When Dennis Schroder was dealt to the Houston Rockets at the trade deadline, you had a feeling Payton Pritchard was going to see an increase in playing time. Derrick White’s arrival put a slight dent in Pritchard’s projected increase, but with his shooting and ball-handling skills, it felt like the second-year guard would have a role moving forwards.
Throughout the season, both Pritchard and Aaron Nesmith have played bit parts in the Celtics rotation, often finding themselves in and out of the rotation on a game-to-game basis. When you’re unsure of your next opportunity, it can be discombobulating, your rhythm is in a funk, and your confidence begins to waver.
But judging by Pritchard’s exploits against the Detroit Pistons, he’s been waiting for this opportunity for a while.
“For me, this whole year has just been about trying to not get down. It’s frustrating to stay with your work and I looked at it as a way I can get better. Between off-days, game days, just keep working hard and then your moment will eventually come.”
That moment came in the fourth quarter of the Celtics' victory over the Pistons, as the second-year guard caught fire, dropping 10 points on four-of-six shooting with two of those shots being clutch three-pointers.
Pritchard is very much a Danny Ainge-type guard; quick, skillful, fantastic shooting range, and most of all, a hard worker. It’s those attributes that helped turn the tide for the Celtics, as the Pistons failed to keep track of Pritchard’s movement. Whether the Oregon native was penetrating off the dribble, cutting off his man, or lifting out of the corners to find shooting space from deep, his movements caused no end of problems for Detroit, and that allowed his teammates to get into their groove as a result.
PRITCHARD AGAIN pic.twitter.com/KS05TdI3Cd— Boston Celtics (@celtics) February 26, 2022
“It’s definitely a good feeling just to get a win, to contribute like that. For me, in the role I’m in and some of the guys coming off the bench, you’ve gotta find different ways to affect the game. It’s not always going to be with scoring. You gotta get stops. And for me, it’s just finding little ways that I can contribute.”
Ideally, this performance from Pritchard will be the beginning of an increased role for him, but Ime Udoka pointed out that part of the young guard's additional minutes was due to the circumstances the Celtics found themselves in. Derrick White was struggling in what was his poorest performance since joining the team, and Marcus Smart found himself in foul trouble late.
But, when you’re a young player knocking on the door of the rotation, the best thing you can do is seize any opportunity that comes your way, and that’s precisely what Pritchard did.
“He hasn’t got the opportunity as much with Dennis, and now that Dennis is gone it opens up some stuff for him. Derrick wasn’t his best tonight so he got more of a run there, and with Marcus in some foul trouble, it afforded him some more opportunity. We stuck with him, he was playing well, guarding well, and being very aggressive. And so, as I mentioned before, it was nothing he ever did during the season and we’re very confident in him, and the group is looking for him all the time. Had a great game, obviously had a huge impact,” Udoka said of Pritchard’s excellent second half of play.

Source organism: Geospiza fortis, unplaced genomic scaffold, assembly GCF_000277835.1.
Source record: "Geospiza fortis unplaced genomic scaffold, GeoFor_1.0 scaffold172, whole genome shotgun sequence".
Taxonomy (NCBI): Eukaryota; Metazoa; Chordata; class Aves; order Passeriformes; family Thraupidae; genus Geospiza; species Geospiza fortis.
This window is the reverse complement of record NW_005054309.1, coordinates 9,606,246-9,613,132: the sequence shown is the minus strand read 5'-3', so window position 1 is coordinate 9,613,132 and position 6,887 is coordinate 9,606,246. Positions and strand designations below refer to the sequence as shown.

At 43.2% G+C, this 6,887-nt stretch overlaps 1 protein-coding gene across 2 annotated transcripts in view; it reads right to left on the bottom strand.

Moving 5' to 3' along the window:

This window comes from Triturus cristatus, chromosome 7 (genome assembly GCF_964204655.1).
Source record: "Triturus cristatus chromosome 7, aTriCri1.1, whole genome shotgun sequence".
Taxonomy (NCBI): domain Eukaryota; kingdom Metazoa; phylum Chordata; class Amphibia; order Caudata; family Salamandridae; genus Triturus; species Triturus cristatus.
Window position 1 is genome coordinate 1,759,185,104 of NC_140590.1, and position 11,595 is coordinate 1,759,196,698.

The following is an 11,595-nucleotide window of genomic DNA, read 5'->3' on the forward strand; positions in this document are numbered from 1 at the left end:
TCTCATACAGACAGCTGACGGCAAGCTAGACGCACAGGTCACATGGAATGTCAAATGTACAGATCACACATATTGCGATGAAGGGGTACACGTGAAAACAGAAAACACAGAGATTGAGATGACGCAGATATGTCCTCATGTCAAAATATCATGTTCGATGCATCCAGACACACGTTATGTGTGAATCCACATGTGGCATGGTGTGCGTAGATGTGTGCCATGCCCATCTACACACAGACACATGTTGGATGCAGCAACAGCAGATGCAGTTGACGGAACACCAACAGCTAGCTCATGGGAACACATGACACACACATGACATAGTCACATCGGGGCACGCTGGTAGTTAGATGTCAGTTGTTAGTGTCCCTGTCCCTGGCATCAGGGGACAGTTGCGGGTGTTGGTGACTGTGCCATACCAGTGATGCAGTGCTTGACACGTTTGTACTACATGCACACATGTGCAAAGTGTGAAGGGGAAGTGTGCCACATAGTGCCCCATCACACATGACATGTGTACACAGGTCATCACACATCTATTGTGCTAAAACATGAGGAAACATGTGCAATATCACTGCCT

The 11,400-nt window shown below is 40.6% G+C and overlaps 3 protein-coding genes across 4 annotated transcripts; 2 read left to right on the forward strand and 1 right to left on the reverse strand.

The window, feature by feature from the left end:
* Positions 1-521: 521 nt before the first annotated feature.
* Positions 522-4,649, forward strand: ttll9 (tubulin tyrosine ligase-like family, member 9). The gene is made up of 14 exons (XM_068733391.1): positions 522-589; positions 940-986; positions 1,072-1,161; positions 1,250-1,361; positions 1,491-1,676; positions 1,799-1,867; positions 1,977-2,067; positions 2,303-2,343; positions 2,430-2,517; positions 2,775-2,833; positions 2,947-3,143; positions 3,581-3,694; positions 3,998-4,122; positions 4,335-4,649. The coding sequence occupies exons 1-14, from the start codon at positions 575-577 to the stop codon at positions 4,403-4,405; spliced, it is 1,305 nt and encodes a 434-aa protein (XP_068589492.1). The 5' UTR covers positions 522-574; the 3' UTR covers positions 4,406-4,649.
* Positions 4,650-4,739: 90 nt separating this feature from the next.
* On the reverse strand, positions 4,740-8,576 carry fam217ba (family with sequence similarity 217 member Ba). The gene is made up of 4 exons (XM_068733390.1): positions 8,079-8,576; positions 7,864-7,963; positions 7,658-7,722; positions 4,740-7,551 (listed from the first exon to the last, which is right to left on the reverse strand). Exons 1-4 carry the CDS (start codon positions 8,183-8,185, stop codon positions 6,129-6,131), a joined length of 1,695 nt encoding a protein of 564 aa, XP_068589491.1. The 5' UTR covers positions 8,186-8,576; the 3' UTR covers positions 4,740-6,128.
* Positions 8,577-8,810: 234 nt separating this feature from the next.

Towards the end of last season, when Pritchard was wowing everybody with his performances, and proving Ainge right in selecting him with the 26th pick in the draft, there were multiple reports coming out about the rookie's work ethic and competitive spirit.
For a guard who quickly found himself losing out on vital developmental minutes due to a roster crunch, Pritchard has seemingly remained calm and continued to work on his game. We’re seeing him navigate screens cleaner, driving with his head up so he can spot passes, and getting the rock out of his hands at a rate that will make Udoka smile.
It’s those little improvements coupled with performances like the one against the Portland Trail Blazers earlier this season, and then again against the Pistons, that will keep the 6-foot-1 guard at the forefront of the coaching staff's mind.
“Payton got that mentality where it’s like you won’t take no for an answer. He’s never going to give up. Those are the guys I like to be around. Those are the guys whose belief in themself and their confidence in themselves is high, and mine is the same way. And Payton is one of those people that’s never going to give up on himself. He always believes in himself no matter what the situation is. It doesn’t matter if the cards are stacked up against him. Payton is the type of guy to bet on himself. Those are the type of guys I like to roll with,” Jaylen Brown said.
Pritchard still has some way to go before permanently cracking the rotation, mainly due to Udoka’s current reliance on keeping an eight-man rotation, but Pritchard has once again proved that he’s capable of swinging a game from the bench, and is willing to fight on defense.
There are not many undersized guards with endless shooting range and insane bursts of speed in the NBA. That package of skills is a rare commodity to possess, so hopefully, Pritchard’s escapades in saving the Celtics from a second loss to the Pistons will stand him in good stead as we approach the last stretch of the season.